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Medical Malpractice

Understanding Informed Consent in the Context of Medical Malpractice

November 16, 2022

Informed consent is a complex topic when it comes to discussing whether or not you may have a malpractice claim. In fact, it is common for people to not know what it is or how it applies to their case. Others think that it prevents them from pursuing a medical malpractice claim. If you believe that you are the victim of medical malpractice, a knowledgeable medical malpractice attorney can explain whether you have a case and how it may be affected by informed consent. 

What is Informed Consent?

Informed consent is the patient’s consent to medical treatment based upon information such as the name and nature of their illness and the potential benefits, risks, and complications associated with a particular treatment. It can also include a discussion of their options and the risks and benefits associated with alternative treatments. To put it another way, informed consent is when the patient gives permission to their healthcare provider once the patient has a thorough understanding of their illness and the treatment. 

The patient’s informed consent is typically memorialized by means of a signed statement indicating that they understand the risks and benefits of the treatment to be provided. It is not uncommon for patients to be unsure as to whether they signed an informed consent statement, especially when facing a serious health issue that requires extensive medical treatment. In addition, patients sometimes sign informed consent forms without really understanding what they are signing. 

When Is Informed Consent Required?

Generally speaking, patients must provide their informed consent prior to receiving any medical procedure beyond routine medical treatment. As a result, informed consent must be given prior to providing treatment such as the following: 

  • Surgery
  • Cancer treatment
  • Anesthesia
  • Blood transfusions and other types of blood work
  • Clinical trials
  • Vaccinations
  • Advanced medical testing such as biopsies   

Informed consent is not required in emergency situations for obvious reasons. If the patient is otherwise unable to give their consent (for example, if the patient is a minor, is unresponsive, or is mentally disabled), consent must be obtained by way of a parent or legal guardian.

Failure to Obtain Informed Consent May Be Medical Malpractice

The purpose of informed consent is to help patients make a knowledge-based decision as to what is the best thing to do for their health. Understanding the potential side effects, outcomes, and complications is critical to making an informed decision. As a result, you may have a malpractice claim if you suffer any complications or side effects if your physician failed to obtain your informed consent. 

That said, you must have suffered some harm in order to pursue a medical malpractice claim. The fact that your healthcare provider failed to obtain your informed consent is not sufficient by itself.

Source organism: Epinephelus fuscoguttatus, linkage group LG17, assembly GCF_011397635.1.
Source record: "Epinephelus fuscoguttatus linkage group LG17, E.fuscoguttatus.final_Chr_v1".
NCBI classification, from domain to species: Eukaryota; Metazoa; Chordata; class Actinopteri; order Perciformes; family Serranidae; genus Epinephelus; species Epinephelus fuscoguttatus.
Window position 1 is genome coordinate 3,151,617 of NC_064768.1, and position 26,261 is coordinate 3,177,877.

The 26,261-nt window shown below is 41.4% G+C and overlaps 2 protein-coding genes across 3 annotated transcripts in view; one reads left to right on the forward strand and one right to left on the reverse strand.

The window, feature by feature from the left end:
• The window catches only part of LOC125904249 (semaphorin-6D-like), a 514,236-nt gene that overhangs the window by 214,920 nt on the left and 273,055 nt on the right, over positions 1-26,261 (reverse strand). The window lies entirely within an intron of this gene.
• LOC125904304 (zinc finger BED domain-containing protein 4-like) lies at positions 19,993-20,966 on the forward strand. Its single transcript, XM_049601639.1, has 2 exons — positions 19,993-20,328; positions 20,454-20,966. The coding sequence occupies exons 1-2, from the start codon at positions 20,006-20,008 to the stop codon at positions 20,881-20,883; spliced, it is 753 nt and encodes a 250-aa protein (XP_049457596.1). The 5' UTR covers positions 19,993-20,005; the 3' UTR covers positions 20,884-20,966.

Informed Consent Does Not Bar You From Pursuing a Medical Malpractice Claim

Informed consent protects healthcare providers from claims that involve side effects, complications, or negative outcomes that are commonly associated with a particular treatment. It does not protect them from medical malpractice claims that arise from negligence such as the following: 

In order for informed consent to be meaningful, the healthcare provider must make certain that the patient understands the information that they have been provided. In other words, a doctor or other professional should take the time to carefully explain the risks associated with the procedure and answer any questions the patient may have. The patient should not be asked to sign an informed consent form without first understanding the procedure and its potential risks. In that situation, you may have a medical malpractice claim even though you supposedly gave your informed consent. 

Another potential issue with informed consent can arise when the patient suffers a known side effect of the treatment that was not disclosed by their physician. In this case, the courts will typically apply one of two standards in determining whether the patient lacked the information they needed to give meaningful consent: 

  1. The reasonable physician standard: whether a competent doctor would have disclosed this specific risk; or
  2. The reasonable patient standard: whether a reasonable patient would have chosen to forego the treatment if they were aware of this particular risk. 

These are complex issues that can be almost impossible for a non-lawyer to assess. If you believe that your consent to treatment was based on insufficient information, contact a medical malpractice lawyer for help. 

Talk to a Medical Malpractice Lawyer at Ragain & Clark Today 

 At Ragain & Clark, we help medical malpractice victims across Wyoming and Montana rebuild their lives by getting them the compensation they need. If you have been harmed as a result of medical malpractice, contact us today by calling 406-651-8888 (Billings) or 307-388-6400 (Worland) to schedule a free consultation to discuss your case.


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